Competitive intelligence means gaining information about one’s competitors’ activities so that one can anticipate their moves and react appropriately. Gaining competitive intelligence isn’t always easy, but there are several avenues and most of them are public sources including (1) the public prints and advertising, (2) investor information like corporate annual reports, and (3) informal sources such as trade show gossip and information from company salespeople.
What are the fundamental differences in examining internal and external environments when conducting a situation analysis?
SWOT analysis, also called a situation analysis, looks at internal strengths and weaknesses and external opportunities and threats. The internal environment looks at organizational strengths—the skills and capabilities that give the organization special competencies and competitive advantages in executing strategies in pursuit of its mission, and organizational weaknesses—the drawbacks that hinder an organization in executing strategies in pursuit of its mission—are also part of the internal environment. The external environment includes organizational opportunities—environmental factors that the organization may exploit for competitive advantage. It also includes organizational threats—environmental factors that hinder an organization’s achieving a competitive advantage.
Give examples of what managers might look at in performing each element of a SWOT analysis
SWOT analysis—also known as a situational analysis—is a search for the strengths, weaknesses, opportunities, and threats affecting the organization.Examples of a firm’s strengths and weaknesses: work processes, organization, culture, staff, product quality, production capacity, image, financial resources and requirements, service levels, other internal matters. Examples of a firm’s opportunities and threats: market segment analysis, industry and competition analysis, impact of technology on organization, product analysis, governmental impacts, other external matters (see Figure 6.2).
Define forecasting and discuss its importance. Describe the two types of forecasting described in the text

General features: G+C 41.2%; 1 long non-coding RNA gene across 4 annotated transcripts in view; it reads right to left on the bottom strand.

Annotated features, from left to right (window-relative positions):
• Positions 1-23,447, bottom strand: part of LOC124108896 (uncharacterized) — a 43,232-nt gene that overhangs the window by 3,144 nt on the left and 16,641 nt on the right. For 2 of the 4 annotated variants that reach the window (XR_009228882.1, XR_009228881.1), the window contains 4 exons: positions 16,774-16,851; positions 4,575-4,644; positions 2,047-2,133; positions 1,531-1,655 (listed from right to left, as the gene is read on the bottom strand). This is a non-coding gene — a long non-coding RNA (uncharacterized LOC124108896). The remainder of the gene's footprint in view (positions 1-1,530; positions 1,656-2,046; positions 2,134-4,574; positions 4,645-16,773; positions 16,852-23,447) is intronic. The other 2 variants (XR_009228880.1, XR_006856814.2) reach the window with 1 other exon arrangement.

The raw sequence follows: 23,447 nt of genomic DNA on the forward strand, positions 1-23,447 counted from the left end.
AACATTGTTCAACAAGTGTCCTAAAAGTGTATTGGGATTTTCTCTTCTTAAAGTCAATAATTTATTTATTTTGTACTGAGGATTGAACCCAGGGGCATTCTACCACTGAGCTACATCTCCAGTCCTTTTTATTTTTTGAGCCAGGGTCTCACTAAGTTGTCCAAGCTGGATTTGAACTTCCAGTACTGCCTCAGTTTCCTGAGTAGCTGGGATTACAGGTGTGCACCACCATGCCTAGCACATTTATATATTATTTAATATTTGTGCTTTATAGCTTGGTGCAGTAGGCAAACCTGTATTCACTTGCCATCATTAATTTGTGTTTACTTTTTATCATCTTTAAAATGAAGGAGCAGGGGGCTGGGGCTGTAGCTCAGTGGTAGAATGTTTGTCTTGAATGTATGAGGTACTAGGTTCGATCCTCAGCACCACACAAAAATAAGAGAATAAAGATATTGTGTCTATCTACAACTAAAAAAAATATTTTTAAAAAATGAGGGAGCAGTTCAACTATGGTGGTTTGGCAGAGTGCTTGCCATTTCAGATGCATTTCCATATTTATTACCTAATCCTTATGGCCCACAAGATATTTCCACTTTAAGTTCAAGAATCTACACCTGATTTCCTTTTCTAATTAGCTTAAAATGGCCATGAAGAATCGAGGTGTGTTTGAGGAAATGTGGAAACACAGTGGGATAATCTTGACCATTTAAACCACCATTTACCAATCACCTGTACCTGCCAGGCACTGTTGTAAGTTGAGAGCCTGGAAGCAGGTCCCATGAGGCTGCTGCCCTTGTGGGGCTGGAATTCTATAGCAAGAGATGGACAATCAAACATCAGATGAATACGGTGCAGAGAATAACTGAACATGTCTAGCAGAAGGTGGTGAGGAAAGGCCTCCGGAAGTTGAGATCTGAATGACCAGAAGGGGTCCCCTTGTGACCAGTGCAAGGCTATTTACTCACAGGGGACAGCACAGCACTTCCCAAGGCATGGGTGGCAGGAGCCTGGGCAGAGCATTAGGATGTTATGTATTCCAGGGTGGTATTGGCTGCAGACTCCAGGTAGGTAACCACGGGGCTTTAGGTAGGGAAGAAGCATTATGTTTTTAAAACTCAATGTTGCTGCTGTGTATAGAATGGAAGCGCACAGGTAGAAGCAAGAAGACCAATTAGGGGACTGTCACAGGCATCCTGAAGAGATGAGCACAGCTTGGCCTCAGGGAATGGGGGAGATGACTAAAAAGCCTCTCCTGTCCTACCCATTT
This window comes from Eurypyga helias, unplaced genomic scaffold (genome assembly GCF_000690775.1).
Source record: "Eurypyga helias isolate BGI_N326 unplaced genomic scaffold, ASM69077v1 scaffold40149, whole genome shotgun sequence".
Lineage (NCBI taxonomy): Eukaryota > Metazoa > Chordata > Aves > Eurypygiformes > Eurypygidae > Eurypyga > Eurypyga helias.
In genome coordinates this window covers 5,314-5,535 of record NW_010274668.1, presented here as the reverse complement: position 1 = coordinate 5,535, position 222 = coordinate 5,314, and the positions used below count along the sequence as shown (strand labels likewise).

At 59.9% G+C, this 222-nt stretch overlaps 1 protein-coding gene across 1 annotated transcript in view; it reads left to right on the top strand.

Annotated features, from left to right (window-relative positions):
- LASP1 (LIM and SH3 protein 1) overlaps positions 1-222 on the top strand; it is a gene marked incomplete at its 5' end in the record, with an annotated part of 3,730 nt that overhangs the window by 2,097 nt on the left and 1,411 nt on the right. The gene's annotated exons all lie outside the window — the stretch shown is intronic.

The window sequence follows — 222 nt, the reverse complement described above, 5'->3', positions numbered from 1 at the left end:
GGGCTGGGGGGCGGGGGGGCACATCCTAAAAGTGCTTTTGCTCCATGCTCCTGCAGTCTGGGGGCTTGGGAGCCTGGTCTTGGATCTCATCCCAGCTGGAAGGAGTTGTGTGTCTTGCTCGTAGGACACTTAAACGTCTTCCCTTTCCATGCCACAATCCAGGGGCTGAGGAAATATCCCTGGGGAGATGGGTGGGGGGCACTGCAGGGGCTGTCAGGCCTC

Forecasting is developing a vision or projection of the future, which is a necessary component of strategic planning. The two types are trend analysis and contingency planning. Trend analysis is a hypothetical extension of a past series of events into the future. Contingency planning is the creation of alternative hypothetical but equally likely future conditions.
Describe what determines competitiveness within a particular industry using Porter’s model for industry analysis. Provide an example for at least three of the five forces in the model
Competitiveness within a particular industry originates in the five primary competitive forces in the firm’s environment:
1. Threats of new entrants: for Kraft, new entrants might be store brands or Annie’s.
2. Bargaining power of suppliers: companies without multiple suppliers are at the mercy of the one.
3. Bargaining power of buyers: customers who use the Internet to shop around are more able to negotiate a better price.
4. Threats of substitute products or services: for big oil companies, firms making ethanol provide a substitute product.
5. Rivalry among competitors: for Coca-Cola, Pepsi is an established rival.
Describe Porter’s four competitive strategies and explain how they differ from each other. Provide an example of a firm that might use each
Porter identified two “wide” strategies (cost-leadership and differentiation) that deal with broad markets, and two “narrow” strategies (cost-focus and focused-differentiation) that target specific markets.